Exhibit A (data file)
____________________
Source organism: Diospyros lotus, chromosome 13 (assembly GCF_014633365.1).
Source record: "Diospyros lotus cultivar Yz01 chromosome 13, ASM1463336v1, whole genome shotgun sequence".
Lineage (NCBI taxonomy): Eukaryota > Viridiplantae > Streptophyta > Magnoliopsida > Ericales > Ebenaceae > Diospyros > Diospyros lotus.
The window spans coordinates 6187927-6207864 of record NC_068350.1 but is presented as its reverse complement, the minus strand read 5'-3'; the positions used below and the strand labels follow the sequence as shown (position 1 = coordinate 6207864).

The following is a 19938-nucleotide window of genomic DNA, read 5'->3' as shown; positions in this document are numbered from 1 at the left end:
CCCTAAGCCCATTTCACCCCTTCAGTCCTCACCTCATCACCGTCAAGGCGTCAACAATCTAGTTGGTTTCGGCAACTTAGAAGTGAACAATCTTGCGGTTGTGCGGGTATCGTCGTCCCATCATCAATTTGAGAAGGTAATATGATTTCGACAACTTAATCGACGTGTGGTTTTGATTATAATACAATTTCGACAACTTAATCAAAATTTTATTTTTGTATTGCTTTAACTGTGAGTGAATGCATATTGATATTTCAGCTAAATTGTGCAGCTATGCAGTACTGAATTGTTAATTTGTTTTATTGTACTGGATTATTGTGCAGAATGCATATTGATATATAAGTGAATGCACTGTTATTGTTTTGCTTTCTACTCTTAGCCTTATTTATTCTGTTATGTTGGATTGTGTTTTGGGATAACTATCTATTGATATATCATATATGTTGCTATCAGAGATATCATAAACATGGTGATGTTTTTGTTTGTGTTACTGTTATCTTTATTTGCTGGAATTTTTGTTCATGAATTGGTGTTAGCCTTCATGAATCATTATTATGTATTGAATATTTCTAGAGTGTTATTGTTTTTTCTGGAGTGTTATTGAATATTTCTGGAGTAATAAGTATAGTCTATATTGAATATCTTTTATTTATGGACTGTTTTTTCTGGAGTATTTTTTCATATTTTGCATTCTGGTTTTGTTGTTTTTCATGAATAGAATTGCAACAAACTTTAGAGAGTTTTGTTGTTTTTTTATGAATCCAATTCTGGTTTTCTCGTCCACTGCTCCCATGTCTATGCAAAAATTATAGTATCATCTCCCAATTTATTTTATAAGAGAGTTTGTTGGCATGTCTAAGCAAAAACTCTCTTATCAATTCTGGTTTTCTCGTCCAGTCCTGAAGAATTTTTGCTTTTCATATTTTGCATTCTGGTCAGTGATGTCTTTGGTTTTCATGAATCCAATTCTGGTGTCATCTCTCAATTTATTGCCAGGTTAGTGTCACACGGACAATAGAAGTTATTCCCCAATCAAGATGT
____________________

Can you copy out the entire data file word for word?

Source organism: Diospyros lotus, chromosome 13 (assembly GCF_014633365.1).
Source record: "Diospyros lotus cultivar Yz01 chromosome 13, ASM1463336v1, whole genome shotgun sequence".
Lineage (NCBI taxonomy): Eukaryota > Viridiplantae > Streptophyta > Magnoliopsida > Ericales > Ebenaceae > Diospyros > Diospyros lotus.
The window spans coordinates 6187927-6207864 of record NC_068350.1 but is presented as its reverse complement, the minus strand read 5'-3'; the positions used below and the strand labels follow the sequence as shown (position 1 = coordinate 6207864).

The following is a 19938-nucleotide window of genomic DNA, read 5'->3' as shown; positions in this document are numbered from 1 at the left end:
CCCTAAGCCCATTTCACCCCTTCAGTCCTCACCTCATCACCGTCAAGGCGTCAACAATCTAGTTGGTTTCGGCAACTTAGAAGTGAACAATCTTGCGGTTGTGCGGGTATCGTCGTCCCATCATCAATTTGAGAAGGTAATATGATTTCGACAACTTAATCGACGTGTGGTTTTGATTATAATACAATTTCGACAACTTAATCAAAATTTTATTTTTGTATTGCTTTAACTGTGAGTGAATGCATATTGATATTTCAGCTAAATTGTGCAGCTATGCAGTACTGAATTGTTAATTTGTTTTATTGTACTGGATTATTGTGCAGAATGCATATTGATATATAAGTGAATGCACTGTTATTGTTTTGCTTTCTACTCTTAGCCTTATTTATTCTGTTATGTTGGATTGTGTTTTGGGATAACTATCTATTGATATATCATATATGTTGCTATCAGAGATATCATAAACATGGTGATGTTTTTGTTTGTGTTACTGTTATCTTTATTTGCTGGAATTTTTGTTCATGAATTGGTGTTAGCCTTCATGAATCATTATTATGTATTGAATATTTCTAGAGTGTTATTGTTTTTTCTGGAGTGTTATTGAATATTTCTGGAGTAATAAGTATAGTCTATATTGAATATCTTTTATTTATGGACTGTTTTTTCTGGAGTATTTTTTCATATTTTGCATTCTGGTTTTGTTGTTTTTCATGAATAGAATTGCAACAAACTTTAGAGAGTTTTGTTGTTTTTTTATGAATCCAATTCTGGTTTTCTCGTCCACTGCTCCCATGTCTATGCAAAAATTATAGTATCATCTCCCAATTTATTTTATAAGAGAGTTTGTTGGCATGTCTAAGCAAAAACTCTCTTATCAATTCTGGTTTTCTCGTCCAGTCCTGAAGAATTTTTGCTTTTCATATTTTGCATTCTGGTCAGTGATGTCTTTGGTTTTCATGAATCCAATTCTGGTGTCATCTCTCAATTTATTGCCAGGTTAGTGTCACACGGACAATAGAAGTTATTCCCCAATCAAGATGT